state’, is the principal task for Muslims, and here
they differ radically from the Tablighis. In fact,
numerous Islamist groups are known to be stiffly
opposed to the TJ for its presumed apoliticalness,
accusing it of depoliticizing Muslims and thereby
allegedly playing into the hands of what are described
as the ‘enemies of Islam’. Not surprisingly, then,
Islamists and the TJ have rarely enjoyed a cozy
relationship. Thus, for instance, it is well-known
that in the 1960s in Pakistan, President Ayub Khan
deliberately sought to court the Tablighis to
counteract the influence of the Islamist Jama‘at-i
Islami. The leading ideologue of the TJ, Maulana
Zakariya Kandhwalvi, penned a tract (at the behest of
Ayub Khan, some critics allege) bearing the revealing
title of ‘Finta-i Maududiyat’ (‘The Strife that is
Maududism’), alleging that the Islamist vision as
spelled out by the founder of the Jama‘at-i Islami,
Sayed Abul Ala Maududi, was anathema and not ‘Islamic’
at all! Likewise, it is known that in Israel the TJ
has been allowed to freely function, while Islamist
groups protesting against the Zionist occupation have
been fiercely suppressed. In India, the radical Hindu
chauvinist group Shiv Sena actually went out of its
way in order to arrange for a massive TJ gathering in
Mumbai some years ago. A book that I came across
recently quoted a spokesperson of the Lashkar-e
Tayyeba, a Pakistan based Islamist militant outfit, as
denouncing the TJ as a tool in the hands of Jews and
Hindus for allegedly denying the need for physical
jihad, insisting instead that the divine rewards for
that task could be had by simply participating in
Tablighi preaching tours.

The argument that the TJ is influenced by or
associated with Saudi-style ‘Wahhabism’ is also
erroneous. In fact, TJ missionary groups are actually
prohibited from preaching in Saudi Arabia, presumably
because the Saudi ‘Wahhabis’ do not believe that the
TJ is really ‘Islamic’ enough. In fact, Saudi
opposition to TJ ideology is so extreme that Tablighi
books are not allowed to be imported into the country.

A fatwa issued some years ago by the late Shaikh Bin
Baz, chief official Saudi mufti (available online on
the ‘Wahhabi’ website http://www.fatwa-online.com),
bearing the revealing title ‘The Final Fatwa of Shaykh
Abdul Azeez ibn Baaz Warning Against the Jamaah
at-Tableegh’, clearly denounces the Tablighis as a
‘deviant’ group. Bin Baz warns his ‘Wahhabi followers,
that ‘[I]t is not permissible to go with them, except
for a person who has knowledge and goes with them to
disapprove of what they are upon’. This is because, he
argues, the Tablighis are characterized by
‘deviations, mistakes and lack of knowledge’. They
represent ‘falsehood’ and are do not follow the Sunni
path.

In other words, as this fatwa indicates, Bin Baz
clearly regarded the TJ propagating ‘un-Islamic’
beliefs and seems not to have even regarded them as
fellow Sunnis, and hence not as proper Muslims,
because for the ‘Wahhabis’ only Sunnis are Muslims. In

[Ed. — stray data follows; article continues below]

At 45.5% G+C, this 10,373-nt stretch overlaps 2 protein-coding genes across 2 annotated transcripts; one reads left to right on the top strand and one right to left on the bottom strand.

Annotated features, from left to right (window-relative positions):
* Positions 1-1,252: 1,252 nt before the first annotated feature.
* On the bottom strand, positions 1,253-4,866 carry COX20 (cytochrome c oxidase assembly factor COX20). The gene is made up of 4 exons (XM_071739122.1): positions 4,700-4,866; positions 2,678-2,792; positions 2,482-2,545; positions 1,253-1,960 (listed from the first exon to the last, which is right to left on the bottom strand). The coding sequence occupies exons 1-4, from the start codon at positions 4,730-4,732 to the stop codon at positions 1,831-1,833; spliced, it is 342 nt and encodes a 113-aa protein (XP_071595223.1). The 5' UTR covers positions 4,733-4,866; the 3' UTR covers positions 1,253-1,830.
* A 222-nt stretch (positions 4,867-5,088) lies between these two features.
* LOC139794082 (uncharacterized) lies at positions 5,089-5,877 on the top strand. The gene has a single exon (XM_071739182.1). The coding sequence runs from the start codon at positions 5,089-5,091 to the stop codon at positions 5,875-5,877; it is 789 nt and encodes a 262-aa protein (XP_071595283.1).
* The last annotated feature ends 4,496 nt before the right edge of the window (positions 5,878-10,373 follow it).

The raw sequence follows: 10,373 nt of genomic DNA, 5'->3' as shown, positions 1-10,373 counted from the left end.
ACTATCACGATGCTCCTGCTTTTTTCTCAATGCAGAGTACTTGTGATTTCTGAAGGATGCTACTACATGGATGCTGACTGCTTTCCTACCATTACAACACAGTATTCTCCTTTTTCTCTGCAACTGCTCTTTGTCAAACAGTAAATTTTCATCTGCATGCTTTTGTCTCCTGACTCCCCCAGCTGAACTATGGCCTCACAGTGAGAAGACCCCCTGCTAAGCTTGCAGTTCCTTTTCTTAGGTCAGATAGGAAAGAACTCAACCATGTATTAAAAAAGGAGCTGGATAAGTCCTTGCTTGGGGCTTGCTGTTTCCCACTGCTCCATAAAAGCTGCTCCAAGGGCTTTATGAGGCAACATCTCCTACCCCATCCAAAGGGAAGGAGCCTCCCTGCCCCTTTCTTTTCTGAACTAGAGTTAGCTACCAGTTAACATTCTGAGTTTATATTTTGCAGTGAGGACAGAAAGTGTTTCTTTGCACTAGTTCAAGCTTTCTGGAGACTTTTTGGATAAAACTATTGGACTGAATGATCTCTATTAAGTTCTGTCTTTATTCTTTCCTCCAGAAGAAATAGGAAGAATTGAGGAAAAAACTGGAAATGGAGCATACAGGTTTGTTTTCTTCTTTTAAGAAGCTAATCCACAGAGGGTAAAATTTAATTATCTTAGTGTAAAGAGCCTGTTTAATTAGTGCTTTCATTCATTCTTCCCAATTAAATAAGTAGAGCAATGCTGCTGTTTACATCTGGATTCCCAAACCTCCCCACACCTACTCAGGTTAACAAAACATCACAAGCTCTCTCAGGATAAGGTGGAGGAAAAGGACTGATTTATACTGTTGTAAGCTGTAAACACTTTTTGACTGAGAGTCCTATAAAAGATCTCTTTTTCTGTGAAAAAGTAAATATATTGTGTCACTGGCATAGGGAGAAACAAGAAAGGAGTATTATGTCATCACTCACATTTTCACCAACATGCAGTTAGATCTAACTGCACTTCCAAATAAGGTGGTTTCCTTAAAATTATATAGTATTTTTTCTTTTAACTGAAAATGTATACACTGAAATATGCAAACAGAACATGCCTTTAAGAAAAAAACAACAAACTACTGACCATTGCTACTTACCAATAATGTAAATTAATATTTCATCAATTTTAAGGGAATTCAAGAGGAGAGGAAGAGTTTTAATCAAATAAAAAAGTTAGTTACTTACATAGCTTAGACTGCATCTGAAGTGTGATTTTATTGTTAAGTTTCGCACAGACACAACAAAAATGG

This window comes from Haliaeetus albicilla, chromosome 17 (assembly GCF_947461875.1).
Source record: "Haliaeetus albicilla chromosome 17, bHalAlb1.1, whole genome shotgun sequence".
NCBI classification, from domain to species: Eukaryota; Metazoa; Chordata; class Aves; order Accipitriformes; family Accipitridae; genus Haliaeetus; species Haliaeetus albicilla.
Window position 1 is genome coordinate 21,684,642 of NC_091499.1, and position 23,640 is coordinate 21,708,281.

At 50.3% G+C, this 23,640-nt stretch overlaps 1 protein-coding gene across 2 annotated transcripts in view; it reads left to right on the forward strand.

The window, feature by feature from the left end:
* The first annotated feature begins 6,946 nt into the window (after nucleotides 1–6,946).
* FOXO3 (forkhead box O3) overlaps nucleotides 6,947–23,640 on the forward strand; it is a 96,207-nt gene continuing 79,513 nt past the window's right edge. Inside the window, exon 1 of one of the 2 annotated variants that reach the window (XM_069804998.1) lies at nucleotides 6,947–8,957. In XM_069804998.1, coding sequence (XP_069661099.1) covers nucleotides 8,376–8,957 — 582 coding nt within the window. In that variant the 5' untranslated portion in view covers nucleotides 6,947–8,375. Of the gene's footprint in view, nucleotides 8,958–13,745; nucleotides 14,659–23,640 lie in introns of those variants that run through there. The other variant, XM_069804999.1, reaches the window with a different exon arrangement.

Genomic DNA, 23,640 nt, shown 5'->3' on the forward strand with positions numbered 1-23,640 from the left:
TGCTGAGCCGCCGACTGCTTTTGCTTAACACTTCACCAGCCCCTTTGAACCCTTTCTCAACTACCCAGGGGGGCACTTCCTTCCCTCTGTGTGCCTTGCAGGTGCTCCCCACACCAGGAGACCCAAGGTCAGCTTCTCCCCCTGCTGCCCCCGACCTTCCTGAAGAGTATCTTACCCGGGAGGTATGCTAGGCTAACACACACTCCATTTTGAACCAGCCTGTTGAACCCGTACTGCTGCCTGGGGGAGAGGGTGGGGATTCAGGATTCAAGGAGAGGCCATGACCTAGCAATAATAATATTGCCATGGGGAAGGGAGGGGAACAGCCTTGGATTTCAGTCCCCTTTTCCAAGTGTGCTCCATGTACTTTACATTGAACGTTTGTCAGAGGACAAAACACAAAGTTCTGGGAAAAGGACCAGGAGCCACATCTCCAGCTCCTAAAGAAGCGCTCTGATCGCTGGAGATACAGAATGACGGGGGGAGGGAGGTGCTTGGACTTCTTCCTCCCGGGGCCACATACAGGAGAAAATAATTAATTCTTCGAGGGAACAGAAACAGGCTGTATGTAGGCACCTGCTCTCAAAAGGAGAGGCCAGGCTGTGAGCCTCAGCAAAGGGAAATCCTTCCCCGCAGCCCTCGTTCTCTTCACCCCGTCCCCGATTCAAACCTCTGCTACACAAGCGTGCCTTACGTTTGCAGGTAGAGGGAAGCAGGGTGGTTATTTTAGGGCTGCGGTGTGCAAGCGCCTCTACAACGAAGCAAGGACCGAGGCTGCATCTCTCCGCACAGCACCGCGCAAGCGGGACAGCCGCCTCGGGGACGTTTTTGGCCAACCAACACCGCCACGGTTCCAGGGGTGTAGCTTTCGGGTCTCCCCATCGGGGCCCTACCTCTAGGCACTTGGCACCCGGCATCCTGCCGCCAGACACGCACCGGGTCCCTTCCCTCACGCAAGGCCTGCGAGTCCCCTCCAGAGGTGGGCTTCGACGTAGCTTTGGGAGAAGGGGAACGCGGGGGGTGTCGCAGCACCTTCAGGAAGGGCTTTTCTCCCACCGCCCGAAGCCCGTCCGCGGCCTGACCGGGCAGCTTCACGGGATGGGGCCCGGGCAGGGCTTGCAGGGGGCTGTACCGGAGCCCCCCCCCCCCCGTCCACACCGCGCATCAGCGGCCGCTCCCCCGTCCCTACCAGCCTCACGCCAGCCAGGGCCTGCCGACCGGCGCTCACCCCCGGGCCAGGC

an even more strongly worded fatwa hosted on the same
site, Bin Baz went far as to denounce the Tablighis
as being destined to perdition in Hell, alleging that
they were ‘opposed’ to the Sunni path, and, hence, for
all purposes, not Muslims at all.

It is, of course, undeniable that some Muslim youth
who join the ranks of militant Islamist groups may be
associated at present or in the past with the TJ. Such
may be the case with the men accused of being
associated with the alleged plot to blow up the
transatlantic planes, if at all that story is true and
not a concoction of Western and Pakistani governments
and intelligence agencies. In fact, it is likely that
the powerful emotional appeal for total commitment to
the faith articulated by the TJ might well enthuse
some TJ activists, who see Muslims as oppressed by
hostile non-Muslims, as in Iraq, Palestine and
Afghanistan, to graduate on to more assertive Islamist
organizations or even engage in militant activities as
a means of protest or resistance, often because they
find the Tablighi approach too mild and docile and
politically un-involved. The point, however, is that
this is probably not a result of a conscious decision
or official policy of the TJ. In any case, such
individuals are only a fringe minority and do not
represent the movement as such.

Media discourses about Islam, as in the case of the
articles in the Guardian mentioned here, typically see
acts of terror committed by some Muslims in a vacuum,
ignoring the root causes of such terrorism. Such acts
cannot be condoned but they must be seen, at least in
part, as a response to the oppression that Muslims in
many parts of the world today face, and as a protest
against continuing Western imperialism and state
terrorism. Adopting a purely law-and-order approach to
the problem without addressing its root causes is, it
must be realized, no solution at all. And targeting the TJ, the world’s largest Islamic movement, as a ‘font of terrorism’ on the basis of the alleged activities of a few individuals in some way associated with it is bound to make matters more complicated, further exacerbating the resentment and sense of persecution that many Muslims today in large parts of the world feel.